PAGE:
The attitude of “We’ve always done it that way!” is not always helpful, we know. Clinging to the past can be a problem, if it gets us stuck there and prevents us from enjoying the present or moving into the future. But “Tradition” is not all bad! It helps us remember who we are, where we came from, and the generations who lived and died in this world so that we might also live and die, and pass on a heritage to generations yet to come.
In the Book of Leviticus (Vayikra – and He spoke), our Ancestors proclaimed:
And the LORD spoke unto Moses, saying: Speak unto the children of Israel, saying:
In the seventh month, in the first day of the month, shall be a solemn rest unto you, a memorial proclaimed with the blast of horns, a holy convocation. Ye shall do no manner of servile work; and ye shall bring an offering made by fire unto the LORD.
and in the Book of Numbers (Bamidbar – in the Wilderness):
And in the seventh month, on the first day of the month, ye shall have a holy convocation: ye shall do no manner of servile work; it is a day of blowing the horn unto you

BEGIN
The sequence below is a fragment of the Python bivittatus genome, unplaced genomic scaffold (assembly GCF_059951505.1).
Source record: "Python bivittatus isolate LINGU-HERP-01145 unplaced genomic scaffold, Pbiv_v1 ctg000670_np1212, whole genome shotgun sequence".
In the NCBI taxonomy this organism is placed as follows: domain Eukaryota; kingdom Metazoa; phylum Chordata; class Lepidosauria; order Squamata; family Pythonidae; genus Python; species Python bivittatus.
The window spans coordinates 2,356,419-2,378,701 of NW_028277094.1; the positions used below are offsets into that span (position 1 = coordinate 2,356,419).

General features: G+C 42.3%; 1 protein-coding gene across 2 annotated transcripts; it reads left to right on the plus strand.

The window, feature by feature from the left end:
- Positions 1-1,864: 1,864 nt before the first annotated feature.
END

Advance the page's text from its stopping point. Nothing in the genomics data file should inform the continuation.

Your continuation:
You want the chapter and verse for these proclamations? Better you should look it up yourself!
As our ancestors did before us, so we do, and so shall our children shall do after us. It is a way of remembering that we are Jews, and proclaiming that memory to the ages.
2. It is our Annual Alarm Clock!
From the end of the High Holidays to their beginning, we go through all the rest of the year about our business of living. And we do not always remember the important things. Especially, we may grow lax in the three principles of Rosh Hashana: Teshuvah, Tefillah, and Tzedakah.
Teshuvah (Returning): A return to our true selves, an honest self-evaluation of the life we have lived during the past year.
Tefillah (Repentance): Being honest about our ethical failures, what can we do in the year ahead to improve?